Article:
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I started this review almost a year ago today, and it took me a lot of time to actually remember a reason why I wanted to do this. Perhaps its because I feel like this album gets far too much slack for what it actually is, and because of the band that now represents a giant zit on the face of the genre of Metal as a whole. Perhaps it is their own fault and any good they have done in the past is deservedly overlooked for the trash they release every other year.
However, I actually kind of like Cruelty and the Beast. The dark and terrifying tale of Elizabeth Bathory, her bloodlust, her infamous brutalizing of virgins for their blood in an attempt to reach some perverted fountain of youth, and her descent into madness. Now the keyword is clearly "Kind of" this album is not without faults, but it is not beyond recognition. What Cradle of Filth has done here is craft a very interesting and devious concoction of extreme metal coupled with extremely concise, clear, and clever lyricism. Dani Filth is a lot of things, but he is a very good lyricist. Be it detailing a lustfilled encounter between Elizabeth Bathory and a man she meets at a ball, in "Beneath the Howling Stars". The butchering of one of the many young women, and the subsequent bathing, and even getting a sexual thrill from, in the young women's blood, in "Cruelty Brought Thee Orchids." As such it becomes clear that this has always been the mode of operation behind Cradle of Filth. Perverse themes that tie into corruption, rage, royalty, and blood lust (see my pun?)
However, there are lots of problems with this album that prevents it from scoring a high grade, in my book. First, the production is terrible. This is one of the most poorly produced albums I have heard in years. Some people like the really leaky and echo-y production. But it sounds like Nick Barker's drums are too flat, and his bass drums are too triggered. The bass is completely lost in the mix, and the guitars are either simultaneously toned down or have too thin of a noise. Often times the only things that come out, powerfully, are Dani's vocals and the synthesizers.
I am sure I am not in the minority when I say Dani Filth's singing becomes incredibly taxing, and quite frankly, annoying after a few minutes. The majority of his vocals sound like an already high pitched, and yipping, Pomeranian getting kicked over and over. Then when he tries to lower his vocals into a darker growl, it sounds as though someone is pretending to be a pilot on a commercial airline, addressing the passengers,with how much his lyrics end up slurring together and becoming incoherent. Its just terrible and the fact that music around him can be so poorly produced, it makes a majority of the song just him yelping into the microphone while a weak and heavily triggered double bass tries to keep rhythm.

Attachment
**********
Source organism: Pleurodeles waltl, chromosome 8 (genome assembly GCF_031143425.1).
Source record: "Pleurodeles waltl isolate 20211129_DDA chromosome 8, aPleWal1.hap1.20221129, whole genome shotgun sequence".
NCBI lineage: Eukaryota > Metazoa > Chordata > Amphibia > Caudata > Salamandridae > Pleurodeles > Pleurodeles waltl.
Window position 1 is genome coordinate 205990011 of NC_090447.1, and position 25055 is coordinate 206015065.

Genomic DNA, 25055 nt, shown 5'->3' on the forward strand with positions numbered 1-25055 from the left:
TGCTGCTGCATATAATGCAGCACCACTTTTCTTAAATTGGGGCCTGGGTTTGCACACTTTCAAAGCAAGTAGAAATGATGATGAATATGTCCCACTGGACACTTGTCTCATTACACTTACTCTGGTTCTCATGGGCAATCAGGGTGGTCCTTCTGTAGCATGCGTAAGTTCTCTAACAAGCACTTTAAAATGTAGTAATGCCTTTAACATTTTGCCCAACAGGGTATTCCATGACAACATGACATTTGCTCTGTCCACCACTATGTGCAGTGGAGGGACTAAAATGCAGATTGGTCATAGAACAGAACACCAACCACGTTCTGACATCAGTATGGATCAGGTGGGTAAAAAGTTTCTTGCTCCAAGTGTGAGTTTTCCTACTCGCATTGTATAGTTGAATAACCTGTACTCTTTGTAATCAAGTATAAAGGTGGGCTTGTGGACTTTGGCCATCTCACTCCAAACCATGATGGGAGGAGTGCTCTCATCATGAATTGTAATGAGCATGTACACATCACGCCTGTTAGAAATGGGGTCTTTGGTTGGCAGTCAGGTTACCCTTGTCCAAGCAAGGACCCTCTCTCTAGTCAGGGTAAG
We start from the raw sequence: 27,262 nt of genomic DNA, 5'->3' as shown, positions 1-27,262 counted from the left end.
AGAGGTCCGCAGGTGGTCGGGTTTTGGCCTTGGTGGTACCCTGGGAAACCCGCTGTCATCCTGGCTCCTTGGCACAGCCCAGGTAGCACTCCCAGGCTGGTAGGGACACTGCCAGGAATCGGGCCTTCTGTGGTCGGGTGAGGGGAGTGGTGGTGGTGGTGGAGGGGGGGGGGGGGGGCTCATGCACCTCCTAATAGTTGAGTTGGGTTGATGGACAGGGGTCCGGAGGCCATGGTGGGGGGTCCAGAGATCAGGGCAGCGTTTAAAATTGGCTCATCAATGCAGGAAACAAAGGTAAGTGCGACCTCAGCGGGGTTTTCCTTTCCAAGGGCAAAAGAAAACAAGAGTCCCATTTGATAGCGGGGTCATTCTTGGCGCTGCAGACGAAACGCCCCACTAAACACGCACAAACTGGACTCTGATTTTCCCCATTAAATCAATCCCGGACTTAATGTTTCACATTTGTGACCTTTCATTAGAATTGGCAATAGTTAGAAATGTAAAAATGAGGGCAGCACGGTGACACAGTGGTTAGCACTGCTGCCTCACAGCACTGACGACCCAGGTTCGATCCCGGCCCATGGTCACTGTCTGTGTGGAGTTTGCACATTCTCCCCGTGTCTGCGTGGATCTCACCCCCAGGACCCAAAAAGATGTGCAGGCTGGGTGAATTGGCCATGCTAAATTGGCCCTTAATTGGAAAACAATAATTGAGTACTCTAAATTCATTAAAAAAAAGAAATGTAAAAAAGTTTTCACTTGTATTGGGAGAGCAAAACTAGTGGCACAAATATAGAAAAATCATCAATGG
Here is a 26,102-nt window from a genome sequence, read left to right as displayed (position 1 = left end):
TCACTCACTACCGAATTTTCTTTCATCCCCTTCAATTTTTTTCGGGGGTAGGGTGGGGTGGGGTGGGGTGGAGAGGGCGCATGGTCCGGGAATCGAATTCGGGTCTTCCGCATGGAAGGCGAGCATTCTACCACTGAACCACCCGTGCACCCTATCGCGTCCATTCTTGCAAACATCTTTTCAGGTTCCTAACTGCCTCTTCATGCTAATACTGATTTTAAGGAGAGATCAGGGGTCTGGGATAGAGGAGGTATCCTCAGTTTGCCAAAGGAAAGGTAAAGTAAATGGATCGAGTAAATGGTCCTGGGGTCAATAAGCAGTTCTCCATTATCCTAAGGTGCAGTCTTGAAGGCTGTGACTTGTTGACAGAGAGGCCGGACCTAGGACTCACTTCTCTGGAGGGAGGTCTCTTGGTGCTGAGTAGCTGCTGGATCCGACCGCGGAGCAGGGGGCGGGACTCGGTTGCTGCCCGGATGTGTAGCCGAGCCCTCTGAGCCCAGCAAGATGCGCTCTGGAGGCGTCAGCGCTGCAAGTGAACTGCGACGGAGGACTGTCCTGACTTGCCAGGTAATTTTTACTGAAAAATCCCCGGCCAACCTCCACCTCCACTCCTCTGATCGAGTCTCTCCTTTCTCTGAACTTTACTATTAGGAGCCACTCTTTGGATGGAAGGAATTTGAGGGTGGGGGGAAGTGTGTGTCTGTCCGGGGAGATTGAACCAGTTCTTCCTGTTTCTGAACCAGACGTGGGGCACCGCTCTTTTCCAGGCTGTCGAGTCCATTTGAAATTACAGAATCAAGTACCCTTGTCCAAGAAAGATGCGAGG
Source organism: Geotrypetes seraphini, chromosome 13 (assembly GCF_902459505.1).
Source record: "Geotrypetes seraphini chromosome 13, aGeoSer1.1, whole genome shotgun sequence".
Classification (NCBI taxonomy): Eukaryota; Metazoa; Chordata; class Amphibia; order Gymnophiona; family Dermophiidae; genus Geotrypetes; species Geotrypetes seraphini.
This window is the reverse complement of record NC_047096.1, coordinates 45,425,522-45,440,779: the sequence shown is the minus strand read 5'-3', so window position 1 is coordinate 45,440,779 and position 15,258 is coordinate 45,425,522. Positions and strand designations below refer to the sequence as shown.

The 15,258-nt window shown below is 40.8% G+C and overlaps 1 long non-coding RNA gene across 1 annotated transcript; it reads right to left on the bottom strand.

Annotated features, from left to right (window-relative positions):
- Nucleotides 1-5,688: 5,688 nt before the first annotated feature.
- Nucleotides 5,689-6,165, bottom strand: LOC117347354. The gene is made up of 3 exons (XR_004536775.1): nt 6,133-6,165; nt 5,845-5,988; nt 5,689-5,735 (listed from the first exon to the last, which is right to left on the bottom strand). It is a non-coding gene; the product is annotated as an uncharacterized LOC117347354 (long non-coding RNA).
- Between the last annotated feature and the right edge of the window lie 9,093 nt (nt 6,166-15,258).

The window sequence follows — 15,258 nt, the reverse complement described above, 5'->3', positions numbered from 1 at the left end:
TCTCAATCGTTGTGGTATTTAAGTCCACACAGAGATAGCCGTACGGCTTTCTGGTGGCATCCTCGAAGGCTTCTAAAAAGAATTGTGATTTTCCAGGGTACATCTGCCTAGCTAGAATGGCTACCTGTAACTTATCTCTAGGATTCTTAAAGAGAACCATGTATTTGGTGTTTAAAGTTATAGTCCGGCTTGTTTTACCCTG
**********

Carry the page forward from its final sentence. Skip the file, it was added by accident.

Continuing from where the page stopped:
I actually am a fan of the interludes on this album, they set a haunting scene, and do a better job than most songs in general, of describing what is going through the head of Elizabeth Bathory. Some of the more haunting ones, like "Venus in Fear," feature a haunting melody playing to the sound of a woman being butchered to death. Through these interludes you can feel the hatred and blood lust boiling in the eyes of Elizabeth Bathory.
The album comes to a head when "Bathory Aria" picks up. A long song that brings the entire story of Elizabeth Bathory to a head. The better part of this song, is the finale when Sarah Jezebel Deva, the female background singer, narrates Elizabeth's final moments of insanity being forced to live alone and in seclusion in his castle where her beauty slowly rots away. Surprisingly the entirety of the album went along a lot faster than I had originally anticipated. Though, again, it seemed as though I was paying attention to reading the lyrics moreso than being interested in the poorly produced music.
Thats really the summary of the album. Its very well written, and there are occasional gems, such as "Beneath the Howling Stars," and "Thirteen Autums and a Widow," but once again its so poorly produced and the annoyance of Dani Filth's vocals just make the rest of the album a real disappointment, not in that it was awful, but that it could have been so much more. Perhaps if the album was put together with a different band, or recorded even with a different vocalist and better production, on atleast the rhythm section, this would be more than salvageable. As it stands, when the final interlude "Portrait of a Dead Countess" concluded, I felt satisfied as though the album wasn't a complete waste of time. Another example of an artist structuring a theme and creating an interesting concept for an album and keeping a listener interested.